Agents Of SHIELD: Clark Gregg on Ghost Rider Changing Coulson's World

Agents of S.H.I.E.L.D. season 4 - Ghost Rider

Marvel's Agents of S.H.I.E.L.D. will soon return from its winter break and excitement is building among fans over what the next set of episodes may hold. Last time we saw them, the S.H.I.E.L.D. team had managed to stop megalomaniac scientist Eli Morrow who had gifted himself with god-like powers ,but just as the gang were settling down for a celebratory beer, a new threat emerged. Aida, the Life Model Decoy created by Dr. Radcliffe, has seemingly taken a turn for the worse after reading the Darkhold and has kidnapped Agent May, replacing her with an LMD lookalike.

Of course, one of the biggest success stories in Agents of S.H.I.E.L.D.'s fourth season has been the addition of Gabriel Luna in the role of Robbie Reyes a.k.a. Ghost Rider. The vigilante with the flaming skull has been mostly well received by critics and the show's fan base and as such, it's perhaps not surprising that talk of a spin-off adventure for the character has begun to circulate. Despite Ghost Rider taking a trip to an alternate dimension at the end of the winter finale, his return has been heavily implied both in the narrative and in interviews.

In an interview with Collider, Clark Gregg - the actor behind Phil Coulson - spoke about how the addition of Ghost Rider has impacted his own character. When asked whether Reyes and his abilities have baffled Coulson or whether he's learned to deal with the craziness that comes with being a S.H.I.E.L.D. agent, Gregg responded:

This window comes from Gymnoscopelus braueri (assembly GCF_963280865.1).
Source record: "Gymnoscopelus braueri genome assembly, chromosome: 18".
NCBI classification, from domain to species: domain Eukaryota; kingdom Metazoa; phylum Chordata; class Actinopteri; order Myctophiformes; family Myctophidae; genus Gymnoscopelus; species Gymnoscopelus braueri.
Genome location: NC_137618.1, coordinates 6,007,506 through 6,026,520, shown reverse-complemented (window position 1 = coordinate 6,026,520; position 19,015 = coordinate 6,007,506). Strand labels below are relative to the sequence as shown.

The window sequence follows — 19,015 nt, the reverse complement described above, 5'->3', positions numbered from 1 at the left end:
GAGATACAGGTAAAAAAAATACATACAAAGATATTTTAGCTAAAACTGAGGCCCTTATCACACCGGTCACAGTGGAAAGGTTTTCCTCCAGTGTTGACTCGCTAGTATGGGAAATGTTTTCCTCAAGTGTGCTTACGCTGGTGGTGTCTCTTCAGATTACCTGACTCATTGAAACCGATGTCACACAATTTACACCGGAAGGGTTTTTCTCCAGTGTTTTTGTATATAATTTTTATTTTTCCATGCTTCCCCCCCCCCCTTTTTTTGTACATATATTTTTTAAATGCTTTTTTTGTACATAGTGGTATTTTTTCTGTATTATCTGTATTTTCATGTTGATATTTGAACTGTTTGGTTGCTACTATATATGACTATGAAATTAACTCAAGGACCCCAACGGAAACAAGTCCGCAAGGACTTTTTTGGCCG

"There’s a great super-cut of all the looks on Coulson’s face when he thinks he’s seen everything, and then he sees the guy with the flaming skull, and then he sees the Destroyer in Thor, and then he sees the ghost people. I don’t think he was prepared for the magical part of this world. You can’t do this job and not really keep the focus on what’s scientifically provable. There’s always something that pushes past it, but Fitz and Simmons usually find a way to explain, on some level, even an expanded version of how science makes sense"

In the interview, Gregg also spoke about the "breath of fresh air" that both the character and actor Gabriel Luna have brought to the show and praised the visual effects team for bringing the Ghost Rider to life convincingly.

Clark Gregg as Phil Coulson in Agents of Shield

Some may argue that Coulson should have become accustomed to seeing strange things by now. However, perhaps it's Coulson's continued surprise and awe at things such as Ghost Rider's flaming skull that help make the ex-S.H.I.E.L.D. director so immensely likeable, as a regular guy in an irregular position.

If the reports of a Ghost Rider solo series do eventually come to fruition, the move could have huge benefits both for Marvel's television output and for the Marvel Cinematic Universe as a whole. Moreover, if the series wound up as part of the studio's Netflix catalogue, then this would allow Gabriel Luna to explore the more mature and violent elements of the Ghost Rider character in the same way that Daredevil and Jessica Jones have.

The downside to such a move, however, would be the impact on Agents of S.H.I.E.L.D. itself. A Ghost Rider spin-off could well signal the end of the character's time with the S.H.I.E.L.D. team which would be a strange turn of events considering that Reyes has arguably revitalized the show at a time when it was struggling somewhat. Furthermore, Agents of S.H.I.E.L.D. has helped bring to life a live-action version of a character that many thought was impossible to execute convincingly. As such, perhaps it's best for all parties if Reyes sticks with Coulson for the time being and continue to baffle him a little more.

Agents of S.H.I.E.L.D. returns with 'Broken Promises' January 10th on ABC.

Source: Collider

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